Sources said that the private operators criticised the CAG for exceeding its brief and converting the special audit into a performance audit. Any audit has to be done under the production sharing contract which provides for the legal regime under which the companies have to operate. If audits like that done by the CAG were to go beyond the contract, there would be no legal protection left for the companies, they said.
The sources said that while RIL officials took almost 100 minutes to explain their point of view, Cairn representatives gave their explanation in less than 30 minutes. BG also took a similar amount of time.
The CAG had in its draft report of 7th June stated that the oil ministry and its technical arm, the DGH, had favoured private firms like RIL and Cairn India by allowing them to retain entire exploration acreage, turning a blind eye to the increase in capital expenditure and giving additional area in violation of the production sharing contract.
Sources said DGH urged CAG to focus in its final report on accounting issues with quantification, so as to ensure that revenue and expenditure reported in the books of accounts reflect a true and fair view in line with the accounting principles.
Also, procurement of goods and services should be viewed in the light of the common commercial practices prevailing in the private sector that distinguishes the performance of private sector and may not be unduly shadowed by the systems and procedures of a PSU, it said.
On pure technical issues, the CAG audit should rely on the judgement of the technical arm of the oil ministry for drawing conclusions in view of the fact that exploration and production complexity is not easily comprehensible. "The CAG's final comment should encourage enhanced inflow of private and foreign capital and technology," the DGH stated.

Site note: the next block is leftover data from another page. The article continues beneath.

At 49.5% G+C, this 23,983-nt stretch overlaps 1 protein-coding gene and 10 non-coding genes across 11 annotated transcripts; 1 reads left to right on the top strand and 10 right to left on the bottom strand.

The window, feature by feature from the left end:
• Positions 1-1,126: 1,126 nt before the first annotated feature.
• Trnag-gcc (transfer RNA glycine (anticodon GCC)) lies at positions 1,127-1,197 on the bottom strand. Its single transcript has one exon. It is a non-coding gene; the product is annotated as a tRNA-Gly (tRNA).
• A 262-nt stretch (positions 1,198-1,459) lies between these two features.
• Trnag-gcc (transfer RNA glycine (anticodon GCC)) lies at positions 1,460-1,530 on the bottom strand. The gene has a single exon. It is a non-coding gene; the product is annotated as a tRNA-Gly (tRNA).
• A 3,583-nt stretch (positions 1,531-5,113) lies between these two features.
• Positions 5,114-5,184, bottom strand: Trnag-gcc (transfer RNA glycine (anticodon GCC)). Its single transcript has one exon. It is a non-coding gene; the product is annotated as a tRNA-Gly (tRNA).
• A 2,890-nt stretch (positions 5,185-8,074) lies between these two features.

CAG may take two months to finalise its final report which would be tabled in parliament.
Global markets slide on fears of debt default spreading to Italy, Spain; warning signals were available some months ago
Global markets today suffered one of their worst beatings in recent months on mounting fears of a likely default by Greece and that the debt crisis is spreading to Italy and Spain. Shares across Europe dropped nearly 3% to two-year lows, Asian markets were also hit earlier in the day, and it appeared likely that the story would be repeated in the US markets too.
While to some the IMF has been surprisingly silent on bailouts for these debt-ridden European economies and Euro zone finance ministers are now talking about a rescue fund to help Greece but have fixed no timing, it seems that early warnings about this developing situation that could devastate financial markets all over again have been ignored.
Over a month ago, Porter Stansberry, financial advisor, warned that Italy was the next big global problem. In an article headlined "This is the biggest threat to your financial future" published on The Daily Crux web site, Mr Stansberry wrote, "Credit default swaps on Italian sovereign debt are at record levels and moving higher. Currently it costs €250,000 per year to insure €10 million worth of Italian bonds. I expect these prices to continue to increase, making it much harder for Italy to get the estimated €250 billion it needs to finance its annual deficit and roll over the €170 billion in principal that will come due in the second half of this year."